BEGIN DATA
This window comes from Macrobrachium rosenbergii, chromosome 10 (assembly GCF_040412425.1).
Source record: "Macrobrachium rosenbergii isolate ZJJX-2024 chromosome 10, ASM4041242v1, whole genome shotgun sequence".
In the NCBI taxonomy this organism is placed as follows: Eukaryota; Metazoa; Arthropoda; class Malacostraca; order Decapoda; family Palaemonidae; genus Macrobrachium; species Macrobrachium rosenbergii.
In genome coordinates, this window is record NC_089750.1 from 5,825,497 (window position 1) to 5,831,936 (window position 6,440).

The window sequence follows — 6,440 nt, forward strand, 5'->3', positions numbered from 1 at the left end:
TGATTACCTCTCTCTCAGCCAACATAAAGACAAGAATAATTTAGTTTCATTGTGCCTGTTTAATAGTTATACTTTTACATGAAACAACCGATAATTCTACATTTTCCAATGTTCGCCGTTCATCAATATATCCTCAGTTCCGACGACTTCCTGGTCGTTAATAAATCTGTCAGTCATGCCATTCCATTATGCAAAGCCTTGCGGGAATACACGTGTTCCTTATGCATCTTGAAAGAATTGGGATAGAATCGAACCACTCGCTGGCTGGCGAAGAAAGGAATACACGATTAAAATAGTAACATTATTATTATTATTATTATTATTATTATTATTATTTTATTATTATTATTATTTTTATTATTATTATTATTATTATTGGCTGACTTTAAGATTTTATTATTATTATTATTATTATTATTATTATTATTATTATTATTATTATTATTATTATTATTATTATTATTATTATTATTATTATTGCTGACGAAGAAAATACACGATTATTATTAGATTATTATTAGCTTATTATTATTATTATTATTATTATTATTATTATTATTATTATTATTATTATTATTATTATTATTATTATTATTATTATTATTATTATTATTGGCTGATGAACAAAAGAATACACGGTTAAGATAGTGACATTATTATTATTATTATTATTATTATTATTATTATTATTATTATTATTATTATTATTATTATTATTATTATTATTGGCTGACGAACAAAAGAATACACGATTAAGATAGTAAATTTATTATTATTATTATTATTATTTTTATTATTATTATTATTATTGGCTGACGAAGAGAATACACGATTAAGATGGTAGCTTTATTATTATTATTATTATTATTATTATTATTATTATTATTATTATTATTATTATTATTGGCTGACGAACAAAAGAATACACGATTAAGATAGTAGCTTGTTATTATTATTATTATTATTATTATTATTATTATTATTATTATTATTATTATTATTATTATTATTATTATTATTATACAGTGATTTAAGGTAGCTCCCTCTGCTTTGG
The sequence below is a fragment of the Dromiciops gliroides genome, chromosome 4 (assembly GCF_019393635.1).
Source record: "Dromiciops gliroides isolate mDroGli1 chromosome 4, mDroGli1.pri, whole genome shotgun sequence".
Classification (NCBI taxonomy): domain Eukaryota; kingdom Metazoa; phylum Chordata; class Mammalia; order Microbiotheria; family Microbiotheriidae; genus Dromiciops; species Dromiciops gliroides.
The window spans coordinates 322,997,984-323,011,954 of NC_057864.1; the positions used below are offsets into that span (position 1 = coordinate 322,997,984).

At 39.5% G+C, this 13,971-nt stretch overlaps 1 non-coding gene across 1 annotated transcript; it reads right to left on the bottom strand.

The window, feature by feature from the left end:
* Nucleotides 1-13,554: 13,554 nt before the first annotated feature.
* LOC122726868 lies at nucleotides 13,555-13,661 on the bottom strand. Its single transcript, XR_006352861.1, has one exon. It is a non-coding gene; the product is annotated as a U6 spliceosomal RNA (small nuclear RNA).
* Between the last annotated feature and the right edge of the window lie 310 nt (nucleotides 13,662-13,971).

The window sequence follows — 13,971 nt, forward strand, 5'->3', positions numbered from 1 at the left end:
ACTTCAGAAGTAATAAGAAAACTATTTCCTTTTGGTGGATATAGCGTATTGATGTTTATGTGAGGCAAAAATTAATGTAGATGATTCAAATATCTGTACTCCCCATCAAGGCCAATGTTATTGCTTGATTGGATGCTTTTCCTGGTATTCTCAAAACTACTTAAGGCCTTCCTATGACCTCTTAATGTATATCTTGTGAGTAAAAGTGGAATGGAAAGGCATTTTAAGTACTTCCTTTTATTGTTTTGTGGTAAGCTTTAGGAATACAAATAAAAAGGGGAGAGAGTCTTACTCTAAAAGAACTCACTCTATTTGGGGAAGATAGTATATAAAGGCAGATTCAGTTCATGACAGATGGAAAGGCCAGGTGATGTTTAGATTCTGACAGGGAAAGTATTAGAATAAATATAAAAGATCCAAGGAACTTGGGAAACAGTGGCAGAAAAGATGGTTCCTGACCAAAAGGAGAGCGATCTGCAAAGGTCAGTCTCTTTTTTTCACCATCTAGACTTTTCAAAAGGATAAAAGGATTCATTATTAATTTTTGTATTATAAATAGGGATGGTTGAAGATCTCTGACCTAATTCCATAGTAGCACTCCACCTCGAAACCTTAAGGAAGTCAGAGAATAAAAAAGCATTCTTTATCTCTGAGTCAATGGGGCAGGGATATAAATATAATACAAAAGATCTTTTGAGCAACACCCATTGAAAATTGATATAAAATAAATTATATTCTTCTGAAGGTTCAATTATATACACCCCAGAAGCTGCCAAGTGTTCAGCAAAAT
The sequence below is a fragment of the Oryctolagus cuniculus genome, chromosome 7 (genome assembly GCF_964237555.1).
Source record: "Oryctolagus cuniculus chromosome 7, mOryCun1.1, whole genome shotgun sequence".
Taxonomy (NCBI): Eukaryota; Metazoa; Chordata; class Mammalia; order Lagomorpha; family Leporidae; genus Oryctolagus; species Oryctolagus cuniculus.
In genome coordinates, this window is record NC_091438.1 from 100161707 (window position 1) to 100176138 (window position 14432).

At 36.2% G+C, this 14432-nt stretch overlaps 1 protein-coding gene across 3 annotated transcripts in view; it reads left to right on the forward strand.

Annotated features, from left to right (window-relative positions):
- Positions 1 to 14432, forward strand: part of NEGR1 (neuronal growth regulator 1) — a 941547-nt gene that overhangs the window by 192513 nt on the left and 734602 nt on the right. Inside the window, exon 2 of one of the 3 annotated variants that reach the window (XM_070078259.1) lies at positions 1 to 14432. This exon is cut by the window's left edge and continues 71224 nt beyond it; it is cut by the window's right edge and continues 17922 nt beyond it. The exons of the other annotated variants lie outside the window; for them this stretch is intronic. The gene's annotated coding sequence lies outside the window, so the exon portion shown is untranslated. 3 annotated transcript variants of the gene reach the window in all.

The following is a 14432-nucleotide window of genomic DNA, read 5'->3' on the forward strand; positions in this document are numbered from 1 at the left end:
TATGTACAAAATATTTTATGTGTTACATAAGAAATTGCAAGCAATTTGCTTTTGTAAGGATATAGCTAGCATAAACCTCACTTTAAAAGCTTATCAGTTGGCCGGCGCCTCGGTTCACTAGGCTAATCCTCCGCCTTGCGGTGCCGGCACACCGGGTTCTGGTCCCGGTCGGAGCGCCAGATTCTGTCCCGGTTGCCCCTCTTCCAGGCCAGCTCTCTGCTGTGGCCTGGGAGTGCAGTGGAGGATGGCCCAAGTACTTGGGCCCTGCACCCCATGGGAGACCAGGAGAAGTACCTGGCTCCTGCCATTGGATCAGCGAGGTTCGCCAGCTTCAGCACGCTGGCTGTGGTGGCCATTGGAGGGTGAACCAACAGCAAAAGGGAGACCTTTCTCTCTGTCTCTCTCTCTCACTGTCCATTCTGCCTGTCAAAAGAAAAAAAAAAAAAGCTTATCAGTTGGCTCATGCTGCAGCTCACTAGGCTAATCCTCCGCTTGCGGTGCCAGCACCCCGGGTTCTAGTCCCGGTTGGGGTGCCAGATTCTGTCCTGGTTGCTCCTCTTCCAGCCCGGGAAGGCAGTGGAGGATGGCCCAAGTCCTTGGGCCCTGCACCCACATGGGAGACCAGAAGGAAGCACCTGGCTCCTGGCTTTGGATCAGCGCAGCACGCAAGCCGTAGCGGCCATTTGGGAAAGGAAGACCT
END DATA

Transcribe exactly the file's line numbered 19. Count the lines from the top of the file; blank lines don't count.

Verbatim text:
Source record: "Oryctolagus cuniculus chromosome 7, mOryCun1.1, whole genome shotgun sequence".